To my Muslim family, you know Ramadan starts on June 18 this year. Many in the West believe it's a month when we abstain from food and drink during daytime. That's true. But in reality, Ramadan is about abstaining from all carnal desires, not just food. It's a spiritual flight requiring us to follow certain protocols.
Do I believe that most mosques today would let recovering alcoholics and drug addicts speak to their congregations? Probably not. Do I think there is a problem with that? Yes, definitely. Our failure to engage diversity in our communities, inclusive of diversity in terms of life experience, leaves us potentially stunted in our individual and communal growth.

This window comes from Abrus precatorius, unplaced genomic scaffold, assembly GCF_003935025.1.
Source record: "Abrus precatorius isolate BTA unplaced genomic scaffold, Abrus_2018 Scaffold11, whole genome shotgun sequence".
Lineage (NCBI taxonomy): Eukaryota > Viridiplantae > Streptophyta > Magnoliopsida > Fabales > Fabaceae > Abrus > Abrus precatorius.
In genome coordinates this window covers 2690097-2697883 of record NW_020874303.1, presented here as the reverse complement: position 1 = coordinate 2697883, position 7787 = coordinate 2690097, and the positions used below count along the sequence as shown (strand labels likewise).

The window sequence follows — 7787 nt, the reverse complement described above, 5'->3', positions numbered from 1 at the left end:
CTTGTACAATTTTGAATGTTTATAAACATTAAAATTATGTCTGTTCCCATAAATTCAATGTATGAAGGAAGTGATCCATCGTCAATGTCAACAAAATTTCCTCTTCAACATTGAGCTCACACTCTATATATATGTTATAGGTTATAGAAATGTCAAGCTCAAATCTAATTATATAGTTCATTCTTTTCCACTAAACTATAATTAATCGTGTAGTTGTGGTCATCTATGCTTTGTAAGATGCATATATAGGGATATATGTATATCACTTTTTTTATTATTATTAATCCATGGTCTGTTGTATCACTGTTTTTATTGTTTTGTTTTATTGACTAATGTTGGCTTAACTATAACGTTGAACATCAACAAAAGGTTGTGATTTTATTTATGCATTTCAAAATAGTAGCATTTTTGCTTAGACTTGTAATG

Ramadan is a time to recharge our bodies, minds and souls. It's a time for spiritual rejuvenation. It's time to break habits and focus on improvement. And when you are fasting and giving up all physical and worldly temptations, you are in a mental state to take on spiritual challenges more than ever before.